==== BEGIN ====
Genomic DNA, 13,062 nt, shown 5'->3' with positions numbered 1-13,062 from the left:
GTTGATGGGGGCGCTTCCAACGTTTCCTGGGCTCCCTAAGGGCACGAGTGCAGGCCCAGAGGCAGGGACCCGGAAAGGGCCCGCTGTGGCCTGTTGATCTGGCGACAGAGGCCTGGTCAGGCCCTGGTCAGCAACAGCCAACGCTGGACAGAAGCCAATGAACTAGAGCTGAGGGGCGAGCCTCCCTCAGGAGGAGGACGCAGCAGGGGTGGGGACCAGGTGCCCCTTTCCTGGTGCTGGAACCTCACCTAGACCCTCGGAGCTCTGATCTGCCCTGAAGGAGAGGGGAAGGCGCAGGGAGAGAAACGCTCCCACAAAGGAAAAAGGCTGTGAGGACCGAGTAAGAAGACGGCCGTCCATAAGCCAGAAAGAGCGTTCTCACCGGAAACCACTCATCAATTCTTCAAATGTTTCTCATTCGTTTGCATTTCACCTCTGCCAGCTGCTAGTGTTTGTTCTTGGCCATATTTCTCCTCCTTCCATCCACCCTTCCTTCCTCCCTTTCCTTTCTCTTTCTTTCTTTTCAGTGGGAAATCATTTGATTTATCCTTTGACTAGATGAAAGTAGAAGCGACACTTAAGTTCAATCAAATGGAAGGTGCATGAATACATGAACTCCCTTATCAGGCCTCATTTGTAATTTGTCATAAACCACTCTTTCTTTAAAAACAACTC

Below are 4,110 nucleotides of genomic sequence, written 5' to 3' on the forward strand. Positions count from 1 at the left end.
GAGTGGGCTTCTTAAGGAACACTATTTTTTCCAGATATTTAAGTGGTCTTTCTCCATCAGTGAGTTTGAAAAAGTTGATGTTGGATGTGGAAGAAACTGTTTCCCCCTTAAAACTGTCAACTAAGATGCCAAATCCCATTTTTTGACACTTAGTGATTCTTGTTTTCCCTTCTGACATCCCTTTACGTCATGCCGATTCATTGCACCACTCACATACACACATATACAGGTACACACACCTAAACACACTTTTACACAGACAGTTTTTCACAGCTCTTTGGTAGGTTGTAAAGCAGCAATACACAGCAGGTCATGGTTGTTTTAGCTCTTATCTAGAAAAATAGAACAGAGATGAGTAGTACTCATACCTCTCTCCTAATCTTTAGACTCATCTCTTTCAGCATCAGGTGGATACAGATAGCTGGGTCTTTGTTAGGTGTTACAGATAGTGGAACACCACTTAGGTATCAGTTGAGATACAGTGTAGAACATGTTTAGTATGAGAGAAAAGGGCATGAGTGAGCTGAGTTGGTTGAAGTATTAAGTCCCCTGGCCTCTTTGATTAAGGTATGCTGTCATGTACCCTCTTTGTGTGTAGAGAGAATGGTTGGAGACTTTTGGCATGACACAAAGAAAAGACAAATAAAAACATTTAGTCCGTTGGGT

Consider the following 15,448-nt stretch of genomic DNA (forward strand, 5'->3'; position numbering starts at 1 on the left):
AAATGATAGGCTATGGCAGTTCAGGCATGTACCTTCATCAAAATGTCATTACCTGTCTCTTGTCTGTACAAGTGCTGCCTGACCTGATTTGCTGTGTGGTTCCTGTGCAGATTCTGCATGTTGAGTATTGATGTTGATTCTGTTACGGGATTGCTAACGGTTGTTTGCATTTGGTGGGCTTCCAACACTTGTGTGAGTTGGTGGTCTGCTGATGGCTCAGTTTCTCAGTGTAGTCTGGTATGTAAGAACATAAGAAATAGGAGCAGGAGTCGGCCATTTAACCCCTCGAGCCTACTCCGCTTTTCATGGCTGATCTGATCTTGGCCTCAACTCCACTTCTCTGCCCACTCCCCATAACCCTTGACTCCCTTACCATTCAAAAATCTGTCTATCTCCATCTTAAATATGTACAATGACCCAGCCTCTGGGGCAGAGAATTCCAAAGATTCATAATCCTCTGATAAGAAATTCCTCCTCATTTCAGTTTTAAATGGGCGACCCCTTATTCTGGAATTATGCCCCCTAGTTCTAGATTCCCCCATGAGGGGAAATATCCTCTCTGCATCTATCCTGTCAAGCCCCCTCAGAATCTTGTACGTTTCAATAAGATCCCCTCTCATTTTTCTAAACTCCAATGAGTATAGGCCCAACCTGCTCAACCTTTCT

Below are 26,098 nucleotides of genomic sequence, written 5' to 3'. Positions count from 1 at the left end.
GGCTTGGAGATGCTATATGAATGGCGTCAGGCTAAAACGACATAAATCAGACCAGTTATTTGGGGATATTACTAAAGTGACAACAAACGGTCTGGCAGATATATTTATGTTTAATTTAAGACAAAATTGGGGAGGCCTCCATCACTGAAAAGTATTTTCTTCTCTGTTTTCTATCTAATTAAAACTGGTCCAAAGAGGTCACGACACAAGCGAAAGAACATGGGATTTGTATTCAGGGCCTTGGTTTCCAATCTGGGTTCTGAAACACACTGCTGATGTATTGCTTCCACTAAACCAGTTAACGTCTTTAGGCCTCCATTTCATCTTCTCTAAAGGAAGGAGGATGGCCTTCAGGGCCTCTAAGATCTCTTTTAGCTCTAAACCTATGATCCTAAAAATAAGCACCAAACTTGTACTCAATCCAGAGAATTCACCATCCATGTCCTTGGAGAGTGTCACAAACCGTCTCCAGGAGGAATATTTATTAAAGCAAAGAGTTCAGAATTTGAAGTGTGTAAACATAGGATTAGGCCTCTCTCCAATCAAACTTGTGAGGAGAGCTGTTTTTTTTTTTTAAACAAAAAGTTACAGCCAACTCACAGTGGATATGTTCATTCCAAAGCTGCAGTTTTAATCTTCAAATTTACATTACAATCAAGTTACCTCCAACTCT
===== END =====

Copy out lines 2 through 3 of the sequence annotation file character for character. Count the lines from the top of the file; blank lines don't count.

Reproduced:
GTTGATGGGGGCGCTTCCAACGTTTCCTGGGCTCCCTAAGGGCACGAGTGCAGGCCCAGAGGCAGGGACCCGGAAAGGGCCCGCTGTGGCCTGTTGATCTGGCGACAGAGGCCTGGTCAGGCCCTGGTCAGCAACAGCCAACGCTGGACAGAAGCCAATGAACTAGAGCTGAGGGGCGAGCCTCCCTCAGGAGGAGGACGCAGCAGGGGTGGGGACCAGGTGCCCCTTTCCTGGTGCTGGAACCTCACCTAGACCCTCGGAGCTCTGATCTGCCCTGAAGGAGAGGGGAAGGCGCAGGGAGAGAAACGCTCCCACAAAGGAAAAAGGCTGTGAGGACCGAGTAAGAAGACGGCCGTCCATAAGCCAGAAAGAGCGTTCTCACCGGAAACCACTCATCAATTCTTCAAATGTTTCTCATTCGTTTGCATTTCACCTCTGCCAGCTGCTAGTGTTTGTTCTTGGCCATATTTCTCCTCCTTCCATCCACCCTTCCTTCCTCCCTTTCCTTTCTCTTTCTTTCTTTTCAGTGGGAAATCATTTGATTTATCCTTTGACTAGATGAAAGTAGAAGCGACACTTAAGTTCAATCAAATGGAAGGTGCATGAATACATGAACTCCCTTATCAGGCCTCATTTGTAATTTGTCATAAACCACTCTTTCTTTAAAAACAACTC

Below are 4,110 nucleotides of genomic sequence, written 5' to 3' on the forward strand. Positions count from 1 at the left end.